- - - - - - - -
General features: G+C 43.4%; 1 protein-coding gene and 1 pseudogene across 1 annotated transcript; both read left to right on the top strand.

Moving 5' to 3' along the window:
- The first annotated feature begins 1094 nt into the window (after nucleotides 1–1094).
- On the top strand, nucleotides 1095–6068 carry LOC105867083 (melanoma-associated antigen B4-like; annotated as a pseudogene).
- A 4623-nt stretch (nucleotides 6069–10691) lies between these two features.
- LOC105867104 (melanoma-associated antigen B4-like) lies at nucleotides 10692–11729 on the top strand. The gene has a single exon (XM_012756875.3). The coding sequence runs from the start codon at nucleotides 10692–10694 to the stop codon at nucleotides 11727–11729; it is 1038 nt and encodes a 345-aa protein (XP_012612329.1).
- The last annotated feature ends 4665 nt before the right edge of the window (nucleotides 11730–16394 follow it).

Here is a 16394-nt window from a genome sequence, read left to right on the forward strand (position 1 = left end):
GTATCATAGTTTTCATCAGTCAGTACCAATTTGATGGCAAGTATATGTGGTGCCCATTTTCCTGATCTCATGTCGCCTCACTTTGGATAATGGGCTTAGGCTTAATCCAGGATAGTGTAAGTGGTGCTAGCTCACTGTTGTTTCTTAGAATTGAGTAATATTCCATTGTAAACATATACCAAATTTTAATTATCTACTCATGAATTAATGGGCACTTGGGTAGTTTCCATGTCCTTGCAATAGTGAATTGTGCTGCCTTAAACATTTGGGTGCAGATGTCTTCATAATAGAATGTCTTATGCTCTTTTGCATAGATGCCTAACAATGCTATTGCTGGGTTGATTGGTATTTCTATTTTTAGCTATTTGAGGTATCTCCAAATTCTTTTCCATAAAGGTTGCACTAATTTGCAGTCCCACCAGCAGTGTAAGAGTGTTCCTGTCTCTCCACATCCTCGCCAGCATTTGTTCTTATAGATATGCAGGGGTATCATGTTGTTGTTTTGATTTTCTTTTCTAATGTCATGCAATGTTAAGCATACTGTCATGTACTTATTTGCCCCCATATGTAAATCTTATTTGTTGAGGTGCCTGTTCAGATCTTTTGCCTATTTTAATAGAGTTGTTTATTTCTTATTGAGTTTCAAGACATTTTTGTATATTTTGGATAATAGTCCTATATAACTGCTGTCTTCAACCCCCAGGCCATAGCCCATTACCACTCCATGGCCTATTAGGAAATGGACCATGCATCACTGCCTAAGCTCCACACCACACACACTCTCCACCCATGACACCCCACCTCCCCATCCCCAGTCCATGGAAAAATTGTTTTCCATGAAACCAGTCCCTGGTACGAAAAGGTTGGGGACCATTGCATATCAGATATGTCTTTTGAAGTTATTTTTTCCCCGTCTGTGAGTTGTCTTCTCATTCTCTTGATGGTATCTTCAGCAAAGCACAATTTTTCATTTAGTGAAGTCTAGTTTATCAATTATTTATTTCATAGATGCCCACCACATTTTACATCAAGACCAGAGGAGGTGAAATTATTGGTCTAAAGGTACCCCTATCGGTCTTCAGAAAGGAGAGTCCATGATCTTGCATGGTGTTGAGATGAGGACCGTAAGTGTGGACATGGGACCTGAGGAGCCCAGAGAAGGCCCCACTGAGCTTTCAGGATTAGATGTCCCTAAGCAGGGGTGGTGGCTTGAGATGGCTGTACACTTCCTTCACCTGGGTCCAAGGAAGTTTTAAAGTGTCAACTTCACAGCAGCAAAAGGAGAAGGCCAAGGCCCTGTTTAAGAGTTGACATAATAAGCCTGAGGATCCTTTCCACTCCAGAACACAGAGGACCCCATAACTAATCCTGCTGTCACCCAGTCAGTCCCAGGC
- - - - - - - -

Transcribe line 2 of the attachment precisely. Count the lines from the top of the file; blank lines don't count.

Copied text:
Moving 5' to 3' along the window: